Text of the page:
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Confident that it will be the easiest money they've ever made, Jeremy convinces Slater they should dress up like girls and infiltrate the troop. But as the boys proceed to botch everything from camping to field hockey, they realize that being a Cadet is no piece of cupcake.
Can Jeremy and Slater earn their badges and win the money? Or will their Cupcake careers be over faster than you can say "vanilla frosting"?
From hardcover edition
A not-so-lightweight tale rises above drag jokes to reveal surprising profundity.
At first bite, this lightly humorous novel about two sixth-grade boys infiltrating the Cupcake Cadets (think Girl Scouts) to win a $500 prize seems to be going for cringe comedy, heavy on the gag aspects of boys wearing girls' clothing.But once the guys actually join the troop and discover that they can pass, the story becomes a richer, more layered confection. Jeremy Bender loves boats and dreams of piloting his father's beloved Chris-Craft. But when he and his best friend, Slater Stevenson, accidentally ruin the engine, Jeremy has to come up with big bucks to fix it. That's when he gets his big, albeit crazy idea—join the Cupcake Cadets and win their Windjammer Whirl, a model sailboat race. It's a hubris-filled plan with multiple pitfalls, and Jeremy and Slater fall into every one. Life lessons are learned, as the disasters prompt not only a renewed determination in our heroes, but also better planning and forethought, which are largely seen as female virtues. A subplot about a school bully who just happens to be the troop leader's son adds flavor, as does a determined, hardworking Cadet's discovery of their not-so-little secret.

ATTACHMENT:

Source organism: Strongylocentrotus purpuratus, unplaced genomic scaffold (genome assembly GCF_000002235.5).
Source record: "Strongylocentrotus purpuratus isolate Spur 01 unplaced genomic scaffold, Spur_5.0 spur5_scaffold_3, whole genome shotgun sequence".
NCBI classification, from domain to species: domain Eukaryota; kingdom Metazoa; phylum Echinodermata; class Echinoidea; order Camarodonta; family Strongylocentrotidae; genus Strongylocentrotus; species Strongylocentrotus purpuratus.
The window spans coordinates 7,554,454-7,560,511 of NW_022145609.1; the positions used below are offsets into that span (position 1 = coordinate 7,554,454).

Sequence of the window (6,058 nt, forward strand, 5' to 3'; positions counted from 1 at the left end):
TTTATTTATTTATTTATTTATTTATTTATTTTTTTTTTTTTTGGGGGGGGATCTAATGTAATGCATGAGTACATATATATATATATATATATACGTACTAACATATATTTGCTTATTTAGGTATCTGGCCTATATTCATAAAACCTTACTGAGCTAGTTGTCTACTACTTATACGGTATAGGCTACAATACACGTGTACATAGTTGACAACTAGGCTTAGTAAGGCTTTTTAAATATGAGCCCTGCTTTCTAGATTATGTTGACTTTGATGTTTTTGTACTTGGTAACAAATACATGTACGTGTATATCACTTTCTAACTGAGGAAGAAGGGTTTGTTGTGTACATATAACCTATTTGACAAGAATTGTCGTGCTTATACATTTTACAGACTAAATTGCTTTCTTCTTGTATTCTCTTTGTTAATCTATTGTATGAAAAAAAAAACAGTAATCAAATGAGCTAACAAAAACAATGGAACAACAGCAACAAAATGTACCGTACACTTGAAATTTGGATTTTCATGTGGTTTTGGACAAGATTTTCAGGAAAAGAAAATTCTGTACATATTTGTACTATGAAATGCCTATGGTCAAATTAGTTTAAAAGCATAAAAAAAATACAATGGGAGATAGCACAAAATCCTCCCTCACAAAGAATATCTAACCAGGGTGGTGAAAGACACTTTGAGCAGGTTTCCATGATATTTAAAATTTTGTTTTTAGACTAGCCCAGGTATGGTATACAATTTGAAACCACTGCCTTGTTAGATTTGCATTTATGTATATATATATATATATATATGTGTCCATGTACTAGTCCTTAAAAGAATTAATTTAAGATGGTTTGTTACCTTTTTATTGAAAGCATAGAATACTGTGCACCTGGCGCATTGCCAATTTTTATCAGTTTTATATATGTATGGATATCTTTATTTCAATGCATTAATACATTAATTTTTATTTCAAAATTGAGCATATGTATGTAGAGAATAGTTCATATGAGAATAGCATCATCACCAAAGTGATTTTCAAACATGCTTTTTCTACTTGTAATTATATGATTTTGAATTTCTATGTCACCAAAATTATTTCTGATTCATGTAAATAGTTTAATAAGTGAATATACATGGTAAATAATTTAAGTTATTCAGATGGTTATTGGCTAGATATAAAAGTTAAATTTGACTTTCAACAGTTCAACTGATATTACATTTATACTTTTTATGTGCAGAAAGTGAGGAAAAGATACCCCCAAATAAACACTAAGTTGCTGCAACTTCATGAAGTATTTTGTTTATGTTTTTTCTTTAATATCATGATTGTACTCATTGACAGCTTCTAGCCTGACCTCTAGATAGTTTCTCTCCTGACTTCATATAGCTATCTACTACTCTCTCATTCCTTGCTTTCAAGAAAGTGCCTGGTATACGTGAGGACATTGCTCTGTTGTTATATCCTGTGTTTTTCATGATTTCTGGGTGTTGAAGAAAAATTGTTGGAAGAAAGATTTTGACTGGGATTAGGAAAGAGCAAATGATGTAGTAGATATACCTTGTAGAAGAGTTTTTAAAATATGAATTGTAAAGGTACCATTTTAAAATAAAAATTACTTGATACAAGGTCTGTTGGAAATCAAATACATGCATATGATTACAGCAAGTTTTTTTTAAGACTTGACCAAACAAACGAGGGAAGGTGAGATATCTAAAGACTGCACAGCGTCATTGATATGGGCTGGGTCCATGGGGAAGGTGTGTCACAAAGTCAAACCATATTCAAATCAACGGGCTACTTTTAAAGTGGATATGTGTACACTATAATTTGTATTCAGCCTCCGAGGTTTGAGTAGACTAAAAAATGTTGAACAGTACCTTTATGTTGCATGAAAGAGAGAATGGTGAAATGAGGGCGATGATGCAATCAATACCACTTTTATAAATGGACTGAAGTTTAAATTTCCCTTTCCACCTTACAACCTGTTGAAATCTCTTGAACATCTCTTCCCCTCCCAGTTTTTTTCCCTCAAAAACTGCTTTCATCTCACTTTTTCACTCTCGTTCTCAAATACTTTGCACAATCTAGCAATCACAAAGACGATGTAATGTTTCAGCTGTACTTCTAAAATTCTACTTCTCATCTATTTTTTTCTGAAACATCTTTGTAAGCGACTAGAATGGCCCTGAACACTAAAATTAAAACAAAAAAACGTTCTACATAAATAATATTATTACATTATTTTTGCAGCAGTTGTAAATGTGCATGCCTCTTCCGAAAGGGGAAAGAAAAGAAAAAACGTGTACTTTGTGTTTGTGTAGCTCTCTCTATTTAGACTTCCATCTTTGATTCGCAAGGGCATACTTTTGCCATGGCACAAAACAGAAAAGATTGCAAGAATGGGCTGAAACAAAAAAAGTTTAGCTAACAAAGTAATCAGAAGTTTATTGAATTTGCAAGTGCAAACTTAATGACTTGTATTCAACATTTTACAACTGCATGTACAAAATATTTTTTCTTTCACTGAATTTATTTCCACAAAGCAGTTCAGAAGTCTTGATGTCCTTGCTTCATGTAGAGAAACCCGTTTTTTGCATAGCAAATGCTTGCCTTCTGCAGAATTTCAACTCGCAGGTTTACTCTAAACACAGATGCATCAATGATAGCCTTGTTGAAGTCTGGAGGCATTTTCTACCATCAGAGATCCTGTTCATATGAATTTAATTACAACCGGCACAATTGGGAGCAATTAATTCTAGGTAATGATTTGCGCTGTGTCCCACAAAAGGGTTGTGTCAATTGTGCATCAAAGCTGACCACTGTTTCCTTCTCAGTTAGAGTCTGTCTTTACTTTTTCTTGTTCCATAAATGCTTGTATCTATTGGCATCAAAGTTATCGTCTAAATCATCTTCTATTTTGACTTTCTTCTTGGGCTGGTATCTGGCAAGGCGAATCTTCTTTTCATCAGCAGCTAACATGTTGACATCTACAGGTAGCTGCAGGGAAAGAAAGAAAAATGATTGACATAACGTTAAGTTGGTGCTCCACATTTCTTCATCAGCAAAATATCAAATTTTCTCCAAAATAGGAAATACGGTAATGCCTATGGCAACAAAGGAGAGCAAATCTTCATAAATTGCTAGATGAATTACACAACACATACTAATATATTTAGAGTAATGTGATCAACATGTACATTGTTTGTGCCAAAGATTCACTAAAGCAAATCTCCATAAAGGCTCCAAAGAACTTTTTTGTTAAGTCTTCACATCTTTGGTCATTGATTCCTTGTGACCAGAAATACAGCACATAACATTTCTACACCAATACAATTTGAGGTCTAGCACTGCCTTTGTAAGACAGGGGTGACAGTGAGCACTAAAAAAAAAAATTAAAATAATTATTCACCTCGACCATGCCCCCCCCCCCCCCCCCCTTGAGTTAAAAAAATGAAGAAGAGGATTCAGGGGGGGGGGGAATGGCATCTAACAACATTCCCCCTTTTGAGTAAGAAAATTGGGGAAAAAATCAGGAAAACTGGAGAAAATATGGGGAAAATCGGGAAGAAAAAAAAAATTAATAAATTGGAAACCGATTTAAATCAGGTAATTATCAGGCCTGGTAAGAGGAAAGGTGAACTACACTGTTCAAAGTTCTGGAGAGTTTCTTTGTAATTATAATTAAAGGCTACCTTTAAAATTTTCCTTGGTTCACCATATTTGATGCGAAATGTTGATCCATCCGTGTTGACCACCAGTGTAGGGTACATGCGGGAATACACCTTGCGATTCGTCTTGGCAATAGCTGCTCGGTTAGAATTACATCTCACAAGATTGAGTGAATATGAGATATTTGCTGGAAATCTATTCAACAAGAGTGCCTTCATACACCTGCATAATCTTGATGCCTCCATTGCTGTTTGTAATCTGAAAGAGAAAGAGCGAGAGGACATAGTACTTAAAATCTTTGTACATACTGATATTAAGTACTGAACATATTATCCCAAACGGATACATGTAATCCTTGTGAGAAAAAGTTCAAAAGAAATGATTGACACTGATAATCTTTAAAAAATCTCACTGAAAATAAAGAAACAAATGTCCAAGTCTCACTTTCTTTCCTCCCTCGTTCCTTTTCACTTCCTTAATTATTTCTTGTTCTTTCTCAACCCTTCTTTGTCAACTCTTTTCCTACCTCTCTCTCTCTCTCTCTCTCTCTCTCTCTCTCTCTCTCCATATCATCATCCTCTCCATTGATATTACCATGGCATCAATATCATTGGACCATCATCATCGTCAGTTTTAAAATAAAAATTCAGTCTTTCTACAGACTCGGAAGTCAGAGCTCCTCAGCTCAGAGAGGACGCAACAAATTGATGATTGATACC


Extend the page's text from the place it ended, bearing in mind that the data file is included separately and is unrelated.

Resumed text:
Although amusing, this story never quite reaches the level of funny, but it's well-meaning and enjoyable. (Fiction. 8-12)
Posted November 27, 2012
Posted April 16, 2014